Verse > Anthologies > Hamilton Fish Armstrong, ed. > The Book of New York Verse
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Hamilton Fish Armstrong, ed.  The Book of New York Verse.  1917.
 
Ode to Fortune
By Fitz-Greene Halleck and Joseph Rodman Drake
 
FAIR lady with the bandaged eye!
  I’ll pardon all thy scurvy tricks,
So thou wilt cut me and deny
  Alike thy kisses and thy kicks:
I’m quite contented as I am,        5
  Have cash to keep my duns at bay,
Can choose between beefsteaks and ham,
  And drink Madeira every day.
 
My station is the middle rank,
  My fortune—just a competence—        10
Ten thousand in the Franklin Bank,
  And twenty in the six per cents.;
No amorous chains my heart enthrall,
  I neither borrow, lend, nor sell;
Fearless I roam the City Hall,        15
And “bite my thumb” at Sheriff Bell.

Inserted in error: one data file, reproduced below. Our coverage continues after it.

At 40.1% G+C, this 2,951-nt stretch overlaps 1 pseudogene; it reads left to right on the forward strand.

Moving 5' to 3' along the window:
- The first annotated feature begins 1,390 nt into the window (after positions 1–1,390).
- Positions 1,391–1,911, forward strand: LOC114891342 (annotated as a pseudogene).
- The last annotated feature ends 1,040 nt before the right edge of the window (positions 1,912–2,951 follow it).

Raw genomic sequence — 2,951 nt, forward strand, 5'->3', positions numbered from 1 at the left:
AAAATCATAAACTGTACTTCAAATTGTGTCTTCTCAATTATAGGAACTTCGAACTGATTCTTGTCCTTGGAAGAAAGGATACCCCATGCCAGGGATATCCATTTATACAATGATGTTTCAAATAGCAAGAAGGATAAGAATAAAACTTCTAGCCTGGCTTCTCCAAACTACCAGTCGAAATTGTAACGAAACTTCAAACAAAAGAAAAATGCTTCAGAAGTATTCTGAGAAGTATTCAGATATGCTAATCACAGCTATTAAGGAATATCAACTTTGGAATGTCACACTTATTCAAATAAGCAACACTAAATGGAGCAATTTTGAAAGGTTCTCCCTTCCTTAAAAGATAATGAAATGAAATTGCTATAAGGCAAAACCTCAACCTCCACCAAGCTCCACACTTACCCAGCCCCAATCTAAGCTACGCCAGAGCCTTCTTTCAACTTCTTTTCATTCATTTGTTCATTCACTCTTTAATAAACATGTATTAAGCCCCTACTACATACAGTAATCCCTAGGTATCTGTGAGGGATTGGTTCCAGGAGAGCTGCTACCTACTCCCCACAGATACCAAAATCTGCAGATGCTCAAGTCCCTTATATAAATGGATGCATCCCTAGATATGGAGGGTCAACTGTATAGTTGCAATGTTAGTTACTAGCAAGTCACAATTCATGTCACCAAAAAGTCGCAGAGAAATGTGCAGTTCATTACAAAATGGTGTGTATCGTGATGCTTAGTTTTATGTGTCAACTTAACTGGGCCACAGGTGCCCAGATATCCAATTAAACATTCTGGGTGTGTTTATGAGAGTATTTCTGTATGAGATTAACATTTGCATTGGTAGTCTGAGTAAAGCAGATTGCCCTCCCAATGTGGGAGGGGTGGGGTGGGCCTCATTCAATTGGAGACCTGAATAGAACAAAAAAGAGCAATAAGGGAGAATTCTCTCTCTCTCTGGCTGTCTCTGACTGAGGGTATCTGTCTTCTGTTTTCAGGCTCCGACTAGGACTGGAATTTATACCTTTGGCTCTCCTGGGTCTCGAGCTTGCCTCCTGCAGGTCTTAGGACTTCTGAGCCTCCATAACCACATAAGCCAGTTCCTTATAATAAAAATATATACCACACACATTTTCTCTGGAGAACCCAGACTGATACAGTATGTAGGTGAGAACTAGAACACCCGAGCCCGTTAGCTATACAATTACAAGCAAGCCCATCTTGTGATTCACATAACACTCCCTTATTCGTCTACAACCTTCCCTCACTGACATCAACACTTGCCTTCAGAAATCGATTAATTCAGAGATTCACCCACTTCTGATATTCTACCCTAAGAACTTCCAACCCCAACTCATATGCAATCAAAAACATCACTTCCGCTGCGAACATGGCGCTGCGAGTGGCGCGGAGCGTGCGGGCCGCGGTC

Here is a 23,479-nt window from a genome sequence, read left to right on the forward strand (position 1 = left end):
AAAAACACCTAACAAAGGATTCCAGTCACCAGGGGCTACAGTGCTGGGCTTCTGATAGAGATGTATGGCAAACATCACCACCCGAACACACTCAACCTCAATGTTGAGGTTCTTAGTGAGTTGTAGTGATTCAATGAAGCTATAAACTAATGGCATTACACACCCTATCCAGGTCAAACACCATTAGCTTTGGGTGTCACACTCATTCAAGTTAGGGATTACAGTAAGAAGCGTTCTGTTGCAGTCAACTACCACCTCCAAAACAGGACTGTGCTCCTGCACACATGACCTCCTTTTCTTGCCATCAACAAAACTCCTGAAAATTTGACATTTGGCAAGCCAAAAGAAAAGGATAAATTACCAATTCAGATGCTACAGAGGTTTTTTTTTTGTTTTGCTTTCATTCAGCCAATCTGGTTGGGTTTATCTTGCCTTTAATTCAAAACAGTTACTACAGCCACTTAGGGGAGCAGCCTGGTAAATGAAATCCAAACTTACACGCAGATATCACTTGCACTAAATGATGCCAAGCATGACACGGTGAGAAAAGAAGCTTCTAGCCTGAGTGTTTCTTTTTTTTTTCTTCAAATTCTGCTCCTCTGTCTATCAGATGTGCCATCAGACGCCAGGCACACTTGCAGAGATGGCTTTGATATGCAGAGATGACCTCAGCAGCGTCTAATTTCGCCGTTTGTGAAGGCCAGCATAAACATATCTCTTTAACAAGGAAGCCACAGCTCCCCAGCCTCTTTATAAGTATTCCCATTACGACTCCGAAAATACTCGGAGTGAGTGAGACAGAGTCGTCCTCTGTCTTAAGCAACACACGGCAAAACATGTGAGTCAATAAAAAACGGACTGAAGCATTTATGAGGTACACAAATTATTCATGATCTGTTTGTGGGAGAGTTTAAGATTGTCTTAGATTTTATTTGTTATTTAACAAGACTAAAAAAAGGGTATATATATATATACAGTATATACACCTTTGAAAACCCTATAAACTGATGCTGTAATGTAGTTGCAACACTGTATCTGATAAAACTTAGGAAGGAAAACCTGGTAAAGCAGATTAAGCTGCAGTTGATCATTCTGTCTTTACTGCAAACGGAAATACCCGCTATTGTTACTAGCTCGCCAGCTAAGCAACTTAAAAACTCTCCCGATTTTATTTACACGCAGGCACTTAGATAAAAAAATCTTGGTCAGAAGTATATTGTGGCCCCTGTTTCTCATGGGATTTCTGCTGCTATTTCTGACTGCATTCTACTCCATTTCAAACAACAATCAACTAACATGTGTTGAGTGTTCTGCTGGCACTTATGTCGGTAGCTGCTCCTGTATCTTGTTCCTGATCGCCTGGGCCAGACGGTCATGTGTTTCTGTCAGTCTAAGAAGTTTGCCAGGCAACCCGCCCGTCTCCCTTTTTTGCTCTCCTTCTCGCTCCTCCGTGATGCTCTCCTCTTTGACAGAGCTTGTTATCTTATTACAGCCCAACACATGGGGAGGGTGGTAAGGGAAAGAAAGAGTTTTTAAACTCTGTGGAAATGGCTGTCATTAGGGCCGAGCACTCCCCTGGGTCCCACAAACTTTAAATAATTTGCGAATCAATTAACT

The horse that twice a week I ride,
  At Mother Dawson’s eats his fill;
My books at Goodrich’s abide,
  My country-seat is Weehawk hill;        20
My morning lounge is Eastburn’s shop,
  At Poppleton’s I take my lunch,
Niblo prepares my mutton-chop,
  And Jennings makes my whiskey-punch.
 
When merry, I the hours amuse        25
  By squibbing Bucktails, Guards, and Balls,
And when I’m troubled with the blues,
  Damn Clinton and abuse canals:
Then, Fortune! since I ask no prize,
  At least preserve me from thy frown!        30
The man who don’t attempt to rise,
  ’Twere cruelty to tumble down.
 
 
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